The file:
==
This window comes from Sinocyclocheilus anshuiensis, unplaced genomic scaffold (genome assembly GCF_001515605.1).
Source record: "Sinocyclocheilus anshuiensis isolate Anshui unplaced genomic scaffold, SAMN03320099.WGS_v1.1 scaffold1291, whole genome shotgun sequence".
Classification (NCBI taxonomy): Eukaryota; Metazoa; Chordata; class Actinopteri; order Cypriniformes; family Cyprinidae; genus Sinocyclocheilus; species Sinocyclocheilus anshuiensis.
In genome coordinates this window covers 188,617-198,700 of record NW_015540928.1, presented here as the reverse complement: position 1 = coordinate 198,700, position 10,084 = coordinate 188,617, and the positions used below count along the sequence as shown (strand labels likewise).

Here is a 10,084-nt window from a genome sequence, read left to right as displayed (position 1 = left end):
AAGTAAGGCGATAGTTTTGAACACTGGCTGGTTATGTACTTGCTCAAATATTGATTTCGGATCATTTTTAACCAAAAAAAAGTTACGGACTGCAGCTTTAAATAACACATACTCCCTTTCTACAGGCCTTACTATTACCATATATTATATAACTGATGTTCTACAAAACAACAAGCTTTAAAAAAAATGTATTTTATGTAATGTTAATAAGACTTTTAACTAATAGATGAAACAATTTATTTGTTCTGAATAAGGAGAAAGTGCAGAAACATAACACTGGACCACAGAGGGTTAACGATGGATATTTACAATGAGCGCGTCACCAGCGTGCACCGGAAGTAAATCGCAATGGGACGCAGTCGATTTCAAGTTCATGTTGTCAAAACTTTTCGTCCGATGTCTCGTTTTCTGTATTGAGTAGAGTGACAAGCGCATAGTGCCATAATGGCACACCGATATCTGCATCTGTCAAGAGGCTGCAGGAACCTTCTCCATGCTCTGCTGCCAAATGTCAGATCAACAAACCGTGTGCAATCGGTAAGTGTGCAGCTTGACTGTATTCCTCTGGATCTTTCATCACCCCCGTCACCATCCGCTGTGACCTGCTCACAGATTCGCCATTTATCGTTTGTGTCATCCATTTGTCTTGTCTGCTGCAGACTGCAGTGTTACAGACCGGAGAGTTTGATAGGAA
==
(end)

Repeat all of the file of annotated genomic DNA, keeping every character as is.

This window comes from Sinocyclocheilus anshuiensis, unplaced genomic scaffold (genome assembly GCF_001515605.1).
Source record: "Sinocyclocheilus anshuiensis isolate Anshui unplaced genomic scaffold, SAMN03320099.WGS_v1.1 scaffold1291, whole genome shotgun sequence".
Classification (NCBI taxonomy): Eukaryota; Metazoa; Chordata; class Actinopteri; order Cypriniformes; family Cyprinidae; genus Sinocyclocheilus; species Sinocyclocheilus anshuiensis.
In genome coordinates this window covers 188,617-198,700 of record NW_015540928.1, presented here as the reverse complement: position 1 = coordinate 198,700, position 10,084 = coordinate 188,617, and the positions used below count along the sequence as shown (strand labels likewise).

Here is a 10,084-nt window from a genome sequence, read left to right as displayed (position 1 = left end):
AAGTAAGGCGATAGTTTTGAACACTGGCTGGTTATGTACTTGCTCAAATATTGATTTCGGATCATTTTTAACCAAAAAAAAGTTACGGACTGCAGCTTTAAATAACACATACTCCCTTTCTACAGGCCTTACTATTACCATATATTATATAACTGATGTTCTACAAAACAACAAGCTTTAAAAAAAATGTATTTTATGTAATGTTAATAAGACTTTTAACTAATAGATGAAACAATTTATTTGTTCTGAATAAGGAGAAAGTGCAGAAACATAACACTGGACCACAGAGGGTTAACGATGGATATTTACAATGAGCGCGTCACCAGCGTGCACCGGAAGTAAATCGCAATGGGACGCAGTCGATTTCAAGTTCATGTTGTCAAAACTTTTCGTCCGATGTCTCGTTTTCTGTATTGAGTAGAGTGACAAGCGCATAGTGCCATAATGGCACACCGATATCTGCATCTGTCAAGAGGCTGCAGGAACCTTCTCCATGCTCTGCTGCCAAATGTCAGATCAACAAACCGTGTGCAATCGGTAAGTGTGCAGCTTGACTGTATTCCTCTGGATCTTTCATCACCCCCGTCACCATCCGCTGTGACCTGCTCACAGATTCGCCATTTATCGTTTGTGTCATCCATTTGTCTTGTCTGCTGCAGACTGCAGTGTTACAGACCGGAGAGTTTGATAGGAA